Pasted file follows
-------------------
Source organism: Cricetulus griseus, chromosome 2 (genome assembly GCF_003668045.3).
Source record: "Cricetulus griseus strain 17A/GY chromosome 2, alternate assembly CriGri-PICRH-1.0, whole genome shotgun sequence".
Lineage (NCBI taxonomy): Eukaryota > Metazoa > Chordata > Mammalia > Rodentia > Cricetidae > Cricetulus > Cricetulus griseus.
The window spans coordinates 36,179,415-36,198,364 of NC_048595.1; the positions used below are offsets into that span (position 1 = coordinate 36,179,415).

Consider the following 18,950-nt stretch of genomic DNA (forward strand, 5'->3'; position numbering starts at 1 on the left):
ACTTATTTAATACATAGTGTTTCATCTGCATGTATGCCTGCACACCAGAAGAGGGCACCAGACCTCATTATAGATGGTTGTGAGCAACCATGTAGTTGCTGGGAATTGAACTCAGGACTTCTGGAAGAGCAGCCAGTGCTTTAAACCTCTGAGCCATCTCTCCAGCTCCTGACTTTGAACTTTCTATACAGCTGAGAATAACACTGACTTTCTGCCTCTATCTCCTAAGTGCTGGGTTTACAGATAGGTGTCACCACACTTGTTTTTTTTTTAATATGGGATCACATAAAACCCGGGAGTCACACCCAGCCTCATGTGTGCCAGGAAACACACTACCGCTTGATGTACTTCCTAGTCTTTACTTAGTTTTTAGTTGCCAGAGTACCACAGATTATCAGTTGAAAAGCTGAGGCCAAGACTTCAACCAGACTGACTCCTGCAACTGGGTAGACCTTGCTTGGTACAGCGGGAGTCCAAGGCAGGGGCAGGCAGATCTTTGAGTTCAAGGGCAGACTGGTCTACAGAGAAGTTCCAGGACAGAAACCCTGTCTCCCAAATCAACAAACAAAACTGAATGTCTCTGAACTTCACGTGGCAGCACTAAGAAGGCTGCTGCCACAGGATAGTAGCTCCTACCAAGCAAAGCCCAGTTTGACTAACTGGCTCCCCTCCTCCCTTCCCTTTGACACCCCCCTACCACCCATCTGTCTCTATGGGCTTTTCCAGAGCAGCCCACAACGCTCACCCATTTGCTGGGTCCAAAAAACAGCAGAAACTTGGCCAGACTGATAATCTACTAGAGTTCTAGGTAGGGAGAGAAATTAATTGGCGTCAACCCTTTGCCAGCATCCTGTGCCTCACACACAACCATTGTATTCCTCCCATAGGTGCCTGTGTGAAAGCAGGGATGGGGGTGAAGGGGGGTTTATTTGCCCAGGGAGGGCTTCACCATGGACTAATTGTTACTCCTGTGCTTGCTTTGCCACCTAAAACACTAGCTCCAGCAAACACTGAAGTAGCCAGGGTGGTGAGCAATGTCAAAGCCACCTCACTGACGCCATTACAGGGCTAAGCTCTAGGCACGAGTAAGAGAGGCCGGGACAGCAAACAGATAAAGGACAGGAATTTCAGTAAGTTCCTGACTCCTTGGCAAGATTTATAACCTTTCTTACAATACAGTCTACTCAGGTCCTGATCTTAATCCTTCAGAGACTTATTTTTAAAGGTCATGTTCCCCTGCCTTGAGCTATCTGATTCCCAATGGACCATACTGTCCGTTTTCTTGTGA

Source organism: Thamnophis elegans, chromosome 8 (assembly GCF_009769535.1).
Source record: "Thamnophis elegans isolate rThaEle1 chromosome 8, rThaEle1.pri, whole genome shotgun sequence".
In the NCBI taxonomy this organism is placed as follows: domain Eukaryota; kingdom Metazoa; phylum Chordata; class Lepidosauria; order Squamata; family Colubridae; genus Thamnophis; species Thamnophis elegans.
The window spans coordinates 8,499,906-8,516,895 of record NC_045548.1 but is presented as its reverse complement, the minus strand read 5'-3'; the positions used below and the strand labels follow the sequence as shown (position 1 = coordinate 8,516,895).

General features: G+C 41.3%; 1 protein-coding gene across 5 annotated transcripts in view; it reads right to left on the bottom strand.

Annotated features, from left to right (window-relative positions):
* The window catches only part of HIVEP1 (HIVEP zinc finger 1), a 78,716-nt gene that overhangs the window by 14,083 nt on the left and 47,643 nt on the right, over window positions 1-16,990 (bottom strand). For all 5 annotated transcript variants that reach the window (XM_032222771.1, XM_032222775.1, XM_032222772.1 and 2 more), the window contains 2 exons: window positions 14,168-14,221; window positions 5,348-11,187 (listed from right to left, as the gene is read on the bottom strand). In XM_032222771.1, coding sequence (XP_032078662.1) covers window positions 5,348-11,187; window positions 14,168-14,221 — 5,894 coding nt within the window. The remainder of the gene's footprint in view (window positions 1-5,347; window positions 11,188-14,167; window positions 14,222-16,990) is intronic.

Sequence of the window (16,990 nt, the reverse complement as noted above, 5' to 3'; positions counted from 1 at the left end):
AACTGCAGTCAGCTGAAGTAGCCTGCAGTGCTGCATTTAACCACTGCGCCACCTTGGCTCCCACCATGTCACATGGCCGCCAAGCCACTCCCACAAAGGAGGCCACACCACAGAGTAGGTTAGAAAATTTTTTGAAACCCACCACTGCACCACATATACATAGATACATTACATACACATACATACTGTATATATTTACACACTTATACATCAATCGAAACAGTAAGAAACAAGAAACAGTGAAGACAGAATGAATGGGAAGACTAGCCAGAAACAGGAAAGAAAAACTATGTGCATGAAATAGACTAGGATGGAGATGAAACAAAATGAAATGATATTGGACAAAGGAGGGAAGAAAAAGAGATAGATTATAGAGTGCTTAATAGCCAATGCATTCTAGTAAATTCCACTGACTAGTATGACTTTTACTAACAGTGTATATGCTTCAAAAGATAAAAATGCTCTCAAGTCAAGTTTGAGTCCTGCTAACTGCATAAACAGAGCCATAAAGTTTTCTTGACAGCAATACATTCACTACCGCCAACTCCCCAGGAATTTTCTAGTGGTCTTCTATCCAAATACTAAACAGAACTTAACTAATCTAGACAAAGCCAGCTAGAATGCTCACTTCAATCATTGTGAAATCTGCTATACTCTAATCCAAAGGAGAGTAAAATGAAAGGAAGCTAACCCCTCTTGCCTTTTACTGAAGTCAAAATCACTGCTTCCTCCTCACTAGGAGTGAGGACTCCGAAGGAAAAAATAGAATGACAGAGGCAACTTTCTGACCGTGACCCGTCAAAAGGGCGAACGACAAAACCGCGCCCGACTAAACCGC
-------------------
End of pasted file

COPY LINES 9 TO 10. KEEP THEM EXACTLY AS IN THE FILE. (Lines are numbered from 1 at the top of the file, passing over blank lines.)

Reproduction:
In the NCBI taxonomy this organism is placed as follows: domain Eukaryota; kingdom Metazoa; phylum Chordata; class Lepidosauria; order Squamata; family Colubridae; genus Thamnophis; species Thamnophis elegans.
The window spans coordinates 8,499,906-8,516,895 of record NC_045548.1 but is presented as its reverse complement, the minus strand read 5'-3'; the positions used below and the strand labels follow the sequence as shown (position 1 = coordinate 8,516,895).